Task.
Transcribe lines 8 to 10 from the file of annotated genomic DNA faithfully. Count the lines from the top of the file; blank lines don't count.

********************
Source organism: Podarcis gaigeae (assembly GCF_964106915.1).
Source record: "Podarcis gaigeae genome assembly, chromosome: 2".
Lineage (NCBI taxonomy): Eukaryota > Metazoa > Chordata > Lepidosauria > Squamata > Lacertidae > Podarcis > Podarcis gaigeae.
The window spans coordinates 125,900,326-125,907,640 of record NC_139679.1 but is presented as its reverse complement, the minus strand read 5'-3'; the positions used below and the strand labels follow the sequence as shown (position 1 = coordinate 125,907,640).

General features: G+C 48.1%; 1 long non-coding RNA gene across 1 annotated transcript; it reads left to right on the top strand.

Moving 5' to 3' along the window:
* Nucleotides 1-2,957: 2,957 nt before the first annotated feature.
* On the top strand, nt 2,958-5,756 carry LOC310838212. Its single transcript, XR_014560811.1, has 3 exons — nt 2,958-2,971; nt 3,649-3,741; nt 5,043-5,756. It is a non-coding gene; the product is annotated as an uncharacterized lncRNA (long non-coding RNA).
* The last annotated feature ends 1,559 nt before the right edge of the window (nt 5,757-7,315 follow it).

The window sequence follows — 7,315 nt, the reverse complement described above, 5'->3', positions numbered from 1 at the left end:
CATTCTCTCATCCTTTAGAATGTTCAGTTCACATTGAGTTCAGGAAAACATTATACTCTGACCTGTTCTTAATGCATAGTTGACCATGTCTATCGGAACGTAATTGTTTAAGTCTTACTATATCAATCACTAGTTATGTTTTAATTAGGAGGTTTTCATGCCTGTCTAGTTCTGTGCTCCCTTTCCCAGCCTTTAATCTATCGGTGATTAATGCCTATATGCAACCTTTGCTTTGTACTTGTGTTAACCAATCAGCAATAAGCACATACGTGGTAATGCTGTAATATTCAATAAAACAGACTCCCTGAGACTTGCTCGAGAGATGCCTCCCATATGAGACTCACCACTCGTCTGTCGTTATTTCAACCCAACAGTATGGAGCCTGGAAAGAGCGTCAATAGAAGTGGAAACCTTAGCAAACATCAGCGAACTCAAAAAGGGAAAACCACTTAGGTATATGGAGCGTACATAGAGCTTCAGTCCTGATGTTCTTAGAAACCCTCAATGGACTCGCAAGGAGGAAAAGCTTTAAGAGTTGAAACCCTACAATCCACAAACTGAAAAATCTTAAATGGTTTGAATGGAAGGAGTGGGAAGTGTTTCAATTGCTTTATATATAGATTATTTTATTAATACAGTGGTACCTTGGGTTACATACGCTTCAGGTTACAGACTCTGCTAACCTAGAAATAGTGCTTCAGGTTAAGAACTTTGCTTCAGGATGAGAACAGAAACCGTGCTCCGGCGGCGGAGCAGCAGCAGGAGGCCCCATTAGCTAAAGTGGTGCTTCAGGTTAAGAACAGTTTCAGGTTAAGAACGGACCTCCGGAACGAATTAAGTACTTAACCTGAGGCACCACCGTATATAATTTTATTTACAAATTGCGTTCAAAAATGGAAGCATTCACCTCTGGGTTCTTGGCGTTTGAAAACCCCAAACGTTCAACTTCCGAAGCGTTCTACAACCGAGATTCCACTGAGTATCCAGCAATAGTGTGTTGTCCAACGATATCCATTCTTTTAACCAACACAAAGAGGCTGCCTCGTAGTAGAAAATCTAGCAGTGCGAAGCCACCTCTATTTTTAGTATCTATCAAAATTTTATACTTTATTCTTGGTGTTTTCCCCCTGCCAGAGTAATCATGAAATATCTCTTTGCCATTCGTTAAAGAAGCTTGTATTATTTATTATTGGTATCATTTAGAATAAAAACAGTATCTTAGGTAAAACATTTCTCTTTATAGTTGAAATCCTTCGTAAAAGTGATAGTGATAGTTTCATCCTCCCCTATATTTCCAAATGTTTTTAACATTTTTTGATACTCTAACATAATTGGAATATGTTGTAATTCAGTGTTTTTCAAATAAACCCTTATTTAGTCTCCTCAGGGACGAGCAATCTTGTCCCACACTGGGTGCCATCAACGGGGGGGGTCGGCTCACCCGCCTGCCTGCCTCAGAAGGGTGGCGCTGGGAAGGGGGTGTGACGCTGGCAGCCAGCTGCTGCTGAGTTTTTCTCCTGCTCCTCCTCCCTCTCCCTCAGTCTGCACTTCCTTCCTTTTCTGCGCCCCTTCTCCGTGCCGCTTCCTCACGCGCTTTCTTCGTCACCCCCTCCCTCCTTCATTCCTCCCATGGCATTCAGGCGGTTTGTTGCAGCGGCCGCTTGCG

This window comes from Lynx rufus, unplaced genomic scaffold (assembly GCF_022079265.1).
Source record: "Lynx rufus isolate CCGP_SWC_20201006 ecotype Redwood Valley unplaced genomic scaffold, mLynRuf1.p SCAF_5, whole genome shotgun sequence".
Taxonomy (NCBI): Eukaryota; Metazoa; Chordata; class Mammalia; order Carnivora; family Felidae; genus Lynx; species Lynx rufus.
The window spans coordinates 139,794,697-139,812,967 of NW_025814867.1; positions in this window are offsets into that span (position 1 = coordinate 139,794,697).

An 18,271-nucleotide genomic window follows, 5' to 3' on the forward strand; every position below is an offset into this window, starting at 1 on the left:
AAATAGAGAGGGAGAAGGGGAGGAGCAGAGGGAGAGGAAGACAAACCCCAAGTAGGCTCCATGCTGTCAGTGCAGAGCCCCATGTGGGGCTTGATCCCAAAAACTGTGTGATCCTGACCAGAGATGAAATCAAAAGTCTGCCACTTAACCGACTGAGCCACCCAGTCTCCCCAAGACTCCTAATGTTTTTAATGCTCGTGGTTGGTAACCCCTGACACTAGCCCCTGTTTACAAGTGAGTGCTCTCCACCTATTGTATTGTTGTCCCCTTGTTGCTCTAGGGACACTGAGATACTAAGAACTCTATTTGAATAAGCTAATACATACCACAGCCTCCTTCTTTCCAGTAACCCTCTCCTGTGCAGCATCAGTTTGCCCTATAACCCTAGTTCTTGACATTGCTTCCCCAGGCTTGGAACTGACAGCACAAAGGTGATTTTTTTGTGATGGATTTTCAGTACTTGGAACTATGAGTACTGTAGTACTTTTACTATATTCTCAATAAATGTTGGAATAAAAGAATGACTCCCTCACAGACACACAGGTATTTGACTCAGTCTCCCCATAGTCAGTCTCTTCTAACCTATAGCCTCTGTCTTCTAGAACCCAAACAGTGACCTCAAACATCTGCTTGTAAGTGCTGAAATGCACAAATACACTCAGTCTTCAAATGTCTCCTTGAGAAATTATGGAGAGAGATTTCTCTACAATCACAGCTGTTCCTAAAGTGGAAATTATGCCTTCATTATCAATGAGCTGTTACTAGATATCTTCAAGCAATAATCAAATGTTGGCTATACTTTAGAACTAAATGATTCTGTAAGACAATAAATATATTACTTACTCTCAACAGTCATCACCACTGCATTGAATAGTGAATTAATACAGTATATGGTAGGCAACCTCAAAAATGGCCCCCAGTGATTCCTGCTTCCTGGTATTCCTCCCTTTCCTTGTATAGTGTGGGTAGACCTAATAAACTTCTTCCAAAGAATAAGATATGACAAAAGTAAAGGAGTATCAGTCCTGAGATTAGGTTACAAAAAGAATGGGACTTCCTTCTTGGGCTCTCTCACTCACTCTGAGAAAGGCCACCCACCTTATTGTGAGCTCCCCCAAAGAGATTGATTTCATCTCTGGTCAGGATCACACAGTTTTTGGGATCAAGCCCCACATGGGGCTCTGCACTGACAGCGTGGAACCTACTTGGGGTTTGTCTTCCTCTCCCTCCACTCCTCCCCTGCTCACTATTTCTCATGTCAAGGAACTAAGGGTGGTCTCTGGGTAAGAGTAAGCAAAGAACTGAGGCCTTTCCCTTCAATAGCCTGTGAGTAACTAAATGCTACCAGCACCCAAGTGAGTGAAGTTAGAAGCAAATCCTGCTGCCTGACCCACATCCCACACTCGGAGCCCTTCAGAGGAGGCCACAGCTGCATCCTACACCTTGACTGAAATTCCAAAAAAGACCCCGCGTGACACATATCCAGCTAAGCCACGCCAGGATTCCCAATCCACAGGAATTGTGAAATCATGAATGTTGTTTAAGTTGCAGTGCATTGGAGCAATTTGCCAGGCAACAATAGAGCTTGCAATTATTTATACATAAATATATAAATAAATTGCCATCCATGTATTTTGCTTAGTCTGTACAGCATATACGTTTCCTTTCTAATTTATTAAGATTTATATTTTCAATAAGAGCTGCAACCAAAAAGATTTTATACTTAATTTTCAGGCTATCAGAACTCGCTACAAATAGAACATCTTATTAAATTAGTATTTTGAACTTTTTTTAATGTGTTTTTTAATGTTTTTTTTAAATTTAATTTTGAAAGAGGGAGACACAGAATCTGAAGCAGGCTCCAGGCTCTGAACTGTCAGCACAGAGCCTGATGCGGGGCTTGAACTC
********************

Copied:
* On the top strand, nt 2,958-5,756 carry LOC310838212. Its single transcript, XR_014560811.1, has 3 exons — nt 2,958-2,971; nt 3,649-3,741; nt 5,043-5,756. It is a non-coding gene; the product is annotated as an uncharacterized lncRNA (long non-coding RNA).
* The last annotated feature ends 1,559 nt before the right edge of the window (nt 5,757-7,315 follow it).

The window sequence follows — 7,315 nt, the reverse complement described above, 5'->3', positions numbered from 1 at the left end: